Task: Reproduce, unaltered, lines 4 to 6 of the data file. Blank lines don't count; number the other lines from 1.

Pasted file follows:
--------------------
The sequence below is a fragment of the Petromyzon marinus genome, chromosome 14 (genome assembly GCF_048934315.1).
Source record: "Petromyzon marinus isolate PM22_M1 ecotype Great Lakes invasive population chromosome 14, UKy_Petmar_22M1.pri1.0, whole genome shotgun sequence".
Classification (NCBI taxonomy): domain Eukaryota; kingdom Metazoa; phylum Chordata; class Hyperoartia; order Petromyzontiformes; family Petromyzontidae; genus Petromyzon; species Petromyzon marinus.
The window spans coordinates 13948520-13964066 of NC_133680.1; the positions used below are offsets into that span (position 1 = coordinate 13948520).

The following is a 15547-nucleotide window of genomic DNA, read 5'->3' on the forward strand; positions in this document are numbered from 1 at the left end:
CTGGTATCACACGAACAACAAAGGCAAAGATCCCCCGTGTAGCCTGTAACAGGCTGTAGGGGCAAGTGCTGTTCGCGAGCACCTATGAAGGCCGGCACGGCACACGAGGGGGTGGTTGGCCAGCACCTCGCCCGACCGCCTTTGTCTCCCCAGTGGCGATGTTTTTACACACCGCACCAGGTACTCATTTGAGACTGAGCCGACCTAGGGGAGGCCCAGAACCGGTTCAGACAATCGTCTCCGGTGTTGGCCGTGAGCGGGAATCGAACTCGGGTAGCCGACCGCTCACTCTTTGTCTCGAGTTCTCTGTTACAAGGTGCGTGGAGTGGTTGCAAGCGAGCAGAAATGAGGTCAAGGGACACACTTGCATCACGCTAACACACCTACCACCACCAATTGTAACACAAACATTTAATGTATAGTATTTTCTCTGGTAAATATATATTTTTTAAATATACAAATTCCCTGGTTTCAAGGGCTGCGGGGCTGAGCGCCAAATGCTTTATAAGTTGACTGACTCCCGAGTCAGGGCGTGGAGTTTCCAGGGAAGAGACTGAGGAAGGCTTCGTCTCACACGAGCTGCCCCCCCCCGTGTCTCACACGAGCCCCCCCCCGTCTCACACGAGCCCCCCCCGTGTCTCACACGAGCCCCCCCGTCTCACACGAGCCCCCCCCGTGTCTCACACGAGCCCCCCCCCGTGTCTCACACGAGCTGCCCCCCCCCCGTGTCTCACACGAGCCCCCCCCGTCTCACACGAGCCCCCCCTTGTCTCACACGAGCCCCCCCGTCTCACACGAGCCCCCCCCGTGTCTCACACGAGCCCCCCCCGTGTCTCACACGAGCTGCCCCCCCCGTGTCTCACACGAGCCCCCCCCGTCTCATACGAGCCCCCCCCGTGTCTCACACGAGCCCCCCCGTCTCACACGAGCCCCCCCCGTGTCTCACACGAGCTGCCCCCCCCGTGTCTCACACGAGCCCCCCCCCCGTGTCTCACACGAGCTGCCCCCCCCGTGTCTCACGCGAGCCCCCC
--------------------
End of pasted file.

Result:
The window spans coordinates 13948520-13964066 of NC_133680.1; the positions used below are offsets into that span (position 1 = coordinate 13948520).

The following is a 15547-nucleotide window of genomic DNA, read 5'->3' on the forward strand; positions in this document are numbered from 1 at the left end:
CTGGTATCACACGAACAACAAAGGCAAAGATCCCCCGTGTAGCCTGTAACAGGCTGTAGGGGCAAGTGCTGTTCGCGAGCACCTATGAAGGCCGGCACGGCACACGAGGGGGTGGTTGGCCAGCACCTCGCCCGACCGCCTTTGTCTCCCCAGTGGCGATGTTTTTACACACCGCACCAGGTACTCATTTGAGACTGAGCCGACCTAGGGGAGGCCCAGAACCGGTTCAGACAATCGTCTCCGGTGTTGGCCGTGAGCGGGAATCGAACTCGGGTAGCCGACCGCTCACTCTTTGTCTCGAGTTCTCTGTTACAAGGTGCGTGGAGTGGTTGCAAGCGAGCAGAAATGAGGTCAAGGGACACACTTGCATCACGCTAACACACCTACCACCACCAATTGTAACACAAACATTTAATGTATAGTATTTTCTCTGGTAAATATATATTTTTTAAATATACAAATTCCCTGGTTTCAAGGGCTGCGGGGCTGAGCGCCAAATGCTTTATAAGTTGACTGACTCCCGAGTCAGGGCGTGGAGTTTCCAGGGAAGAGACTGAGGAAGGCTTCGTCTCACACGAGCTGCCCCCCCCCGTGTCTCACACGAGCCCCCCCCCGTCTCACACGAGCCCCCCCCGTGTCTCACACGAGCCCCCCCGTCTCACACGAGCCCCCCCCGTGTCTCACACGAGCCCCCCCCCGTGTCTCACACGAGCTGCCCCCCCCCCGTGTCTCACACGAGCCCCCCCCGTCTCACACGAGCCCCCCCTTGTCTCACACGAGCCCCCCCGTCTCACACGAGCCCCCCCCGTGTCTCACACGAGCCCCCCCCGTGTCTCACACGAGCTGCCCCCCCCGTGTCTCACACGAGCCCCCCCCGTCTCATACGAGCCCCCCCCGTGTCTCACACGAGCCCCCCCGTCTCACACGAGCCCCCCCCGTGTCTCACACGAGCTGCCCCCCCCGTGTCTCACACGAGCCCCCCCCCCGTGTCTCACACGAGCTGCCCCCCCCGTGTCTCACGCGAGCCCCCC